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Christmas”sea” Cheer!

Christmas”sea” Cheer!

The holiday season is a special time for most of us! There are many creatures that live under the sea that represent many of our holiday traditions.

cookie-cutter-shark

Photo Credit: Fl. Museum Of Natural  History, George Burgess

Small cookie cutter sharks are found in very deep water during the day, at night they migrate up the water column to feed. Cookie cutter sharks attract their prey with lighted photophores. Photophores are lighted organs located on the lower part of the shark. Small fish are attached to the glow, larger fish searching for prey get close enough to the shark and the shark bites the prey.  The cookie cutter shark has specialized sucking lips that attach to the victim. The shark then spins its body around and leaves a cookie cutter shaped hole in the fish.

Photo credit: Wikimedia Commons

Ribbon Eels are found in the Indio Pacific. They have long slender bodies and move like ribbons in and through the crevices reefs. They eat live fish. To view a YouTube video of ribbon fish feeding, click here.

Photo credit: Chris Verlinde

Jingle shells get their name as a result of their shells that when shaken together make a jingle like sound. Jingle shells can be found along the beaches of NW Florida. The shiny iridescent shell is strong and very attractive. Many shell collectors use the shells to make jewelry and wind chimes.

Jingle shells are bivalves and live attached to hard surfaces, just like oysters.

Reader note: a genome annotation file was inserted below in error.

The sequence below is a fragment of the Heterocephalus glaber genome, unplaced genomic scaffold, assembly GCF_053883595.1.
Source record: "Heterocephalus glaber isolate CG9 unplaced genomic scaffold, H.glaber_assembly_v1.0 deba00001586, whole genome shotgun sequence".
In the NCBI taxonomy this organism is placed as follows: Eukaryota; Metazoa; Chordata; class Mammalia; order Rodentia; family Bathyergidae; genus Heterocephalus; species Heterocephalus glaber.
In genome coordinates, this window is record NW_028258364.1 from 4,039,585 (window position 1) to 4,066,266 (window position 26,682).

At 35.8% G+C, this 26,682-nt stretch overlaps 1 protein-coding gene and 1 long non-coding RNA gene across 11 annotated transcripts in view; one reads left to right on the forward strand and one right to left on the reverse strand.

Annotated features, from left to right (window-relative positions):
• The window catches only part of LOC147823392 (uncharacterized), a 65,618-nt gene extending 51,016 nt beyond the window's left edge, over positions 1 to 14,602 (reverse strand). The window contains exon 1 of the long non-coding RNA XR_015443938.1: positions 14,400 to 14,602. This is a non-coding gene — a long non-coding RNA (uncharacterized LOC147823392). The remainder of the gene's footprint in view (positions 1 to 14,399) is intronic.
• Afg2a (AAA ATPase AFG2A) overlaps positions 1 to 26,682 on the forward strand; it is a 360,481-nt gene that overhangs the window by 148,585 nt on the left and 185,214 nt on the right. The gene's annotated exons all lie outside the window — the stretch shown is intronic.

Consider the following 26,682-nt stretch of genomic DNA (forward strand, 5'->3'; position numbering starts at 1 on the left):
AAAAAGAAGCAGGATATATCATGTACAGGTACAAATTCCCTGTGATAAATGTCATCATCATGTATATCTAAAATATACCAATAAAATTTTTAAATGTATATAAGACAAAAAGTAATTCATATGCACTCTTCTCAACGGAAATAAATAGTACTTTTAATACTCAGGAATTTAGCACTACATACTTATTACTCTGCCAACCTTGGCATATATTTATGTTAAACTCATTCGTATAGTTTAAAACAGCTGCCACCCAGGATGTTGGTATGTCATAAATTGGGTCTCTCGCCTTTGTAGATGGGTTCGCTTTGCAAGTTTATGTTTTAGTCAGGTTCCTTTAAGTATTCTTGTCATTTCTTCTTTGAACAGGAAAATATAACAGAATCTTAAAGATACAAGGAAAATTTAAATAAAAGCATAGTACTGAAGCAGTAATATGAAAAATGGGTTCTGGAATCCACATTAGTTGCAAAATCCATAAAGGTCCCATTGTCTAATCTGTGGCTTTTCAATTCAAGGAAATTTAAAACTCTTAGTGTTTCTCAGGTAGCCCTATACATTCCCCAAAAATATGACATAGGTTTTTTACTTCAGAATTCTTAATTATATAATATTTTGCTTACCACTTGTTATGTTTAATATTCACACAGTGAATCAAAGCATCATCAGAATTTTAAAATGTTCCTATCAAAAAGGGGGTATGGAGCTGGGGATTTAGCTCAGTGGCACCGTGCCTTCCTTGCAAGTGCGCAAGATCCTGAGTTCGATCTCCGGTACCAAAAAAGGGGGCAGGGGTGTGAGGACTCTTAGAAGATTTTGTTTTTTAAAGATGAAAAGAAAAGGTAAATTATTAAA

Jingle shells are filter feeders, meaning water is filtered through their gills for plankton.

Photo credit: Wikimedia commons

Christmas tree worms are Christmas tree shaped worms that form burrows corals. The tentacles, which form the tree-like structures are used for feeding on plankton and to breathe.  These plumed creatures are a type of polychaete worm.

Christmas tree worms come in many colors and can be found all over the world. They feed by using their feathery appendages, called radioles to capture phytoplankton that floats by the “feathers.”

Christmas tree worms are easily disturbed and will quickly vanish into their burrows as shadows or larger marine life pass by. They return quickly and continue with their sedimentary lifestyles in the coral.

 

“Marine snow” falls gently on to a coral-covered shipwreck explored in the Gulf of Mexico in 2012 by the NOAA Ship Okeanos Explorer. Photo Credit NOAA

Marine snow gets its name as a result of the fluffy materials that resemble snow falling from the sky. Marine snow is decaying material from plants and animals that have died in the oceans. Marine snow may also include sand, fecal matter and inorganic dust.

Just like snowflakes, marine snow grows as it floats to the ocean depths. Marine snow is consumed by scavengers that live along the deep-sea floor bottom. Check out the video below showing the beauty of marine snow.

There are many more festive creatures that live in the sea. Have a wonderful Holiday Season!

 

 

 

 

 

 

 

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Author: Chris Verlinde – chrismv@ufl.edu

Panhandle Outdoors

Permanent link to this article: http://gulf.ifas.ufl.edu/newsletters/2016/12/19/christmassea-cheer/